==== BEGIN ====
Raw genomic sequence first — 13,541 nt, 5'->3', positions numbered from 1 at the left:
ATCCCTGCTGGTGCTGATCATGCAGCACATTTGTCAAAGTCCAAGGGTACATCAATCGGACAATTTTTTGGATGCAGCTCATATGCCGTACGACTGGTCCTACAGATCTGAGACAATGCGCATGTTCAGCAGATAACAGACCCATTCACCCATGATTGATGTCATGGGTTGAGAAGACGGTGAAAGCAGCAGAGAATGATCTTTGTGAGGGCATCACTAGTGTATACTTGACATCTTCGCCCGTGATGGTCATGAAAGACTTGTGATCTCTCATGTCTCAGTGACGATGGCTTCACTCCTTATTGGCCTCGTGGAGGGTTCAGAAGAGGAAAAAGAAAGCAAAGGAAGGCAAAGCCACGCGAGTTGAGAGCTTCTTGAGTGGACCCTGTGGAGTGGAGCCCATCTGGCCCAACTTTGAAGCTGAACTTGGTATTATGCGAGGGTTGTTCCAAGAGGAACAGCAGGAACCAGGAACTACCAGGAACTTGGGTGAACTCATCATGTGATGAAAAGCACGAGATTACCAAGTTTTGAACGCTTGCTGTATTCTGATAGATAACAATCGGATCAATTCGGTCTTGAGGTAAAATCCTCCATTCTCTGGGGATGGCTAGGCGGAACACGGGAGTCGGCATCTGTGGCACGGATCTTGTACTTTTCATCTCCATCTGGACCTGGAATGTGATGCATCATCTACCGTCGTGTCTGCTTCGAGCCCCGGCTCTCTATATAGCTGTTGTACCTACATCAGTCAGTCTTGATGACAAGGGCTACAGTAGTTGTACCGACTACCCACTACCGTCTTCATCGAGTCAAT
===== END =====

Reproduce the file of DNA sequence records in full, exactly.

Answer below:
Raw genomic sequence first — 13,541 nt, 5'->3', positions numbered from 1 at the left:
ATCCCTGCTGGTGCTGATCATGCAGCACATTTGTCAAAGTCCAAGGGTACATCAATCGGACAATTTTTTGGATGCAGCTCATATGCCGTACGACTGGTCCTACAGATCTGAGACAATGCGCATGTTCAGCAGATAACAGACCCATTCACCCATGATTGATGTCATGGGTTGAGAAGACGGTGAAAGCAGCAGAGAATGATCTTTGTGAGGGCATCACTAGTGTATACTTGACATCTTCGCCCGTGATGGTCATGAAAGACTTGTGATCTCTCATGTCTCAGTGACGATGGCTTCACTCCTTATTGGCCTCGTGGAGGGTTCAGAAGAGGAAAAAGAAAGCAAAGGAAGGCAAAGCCACGCGAGTTGAGAGCTTCTTGAGTGGACCCTGTGGAGTGGAGCCCATCTGGCCCAACTTTGAAGCTGAACTTGGTATTATGCGAGGGTTGTTCCAAGAGGAACAGCAGGAACCAGGAACTACCAGGAACTTGGGTGAACTCATCATGTGATGAAAAGCACGAGATTACCAAGTTTTGAACGCTTGCTGTATTCTGATAGATAACAATCGGATCAATTCGGTCTTGAGGTAAAATCCTCCATTCTCTGGGGATGGCTAGGCGGAACACGGGAGTCGGCATCTGTGGCACGGATCTTGTACTTTTCATCTCCATCTGGACCTGGAATGTGATGCATCATCTACCGTCGTGTCTGCTTCGAGCCCCGGCTCTCTATATAGCTGTTGTACCTACATCAGTCAGTCTTGATGACAAGGGCTACAGTAGTTGTACCGACTACCCACTACCGTCTTCATCGAGTCAAT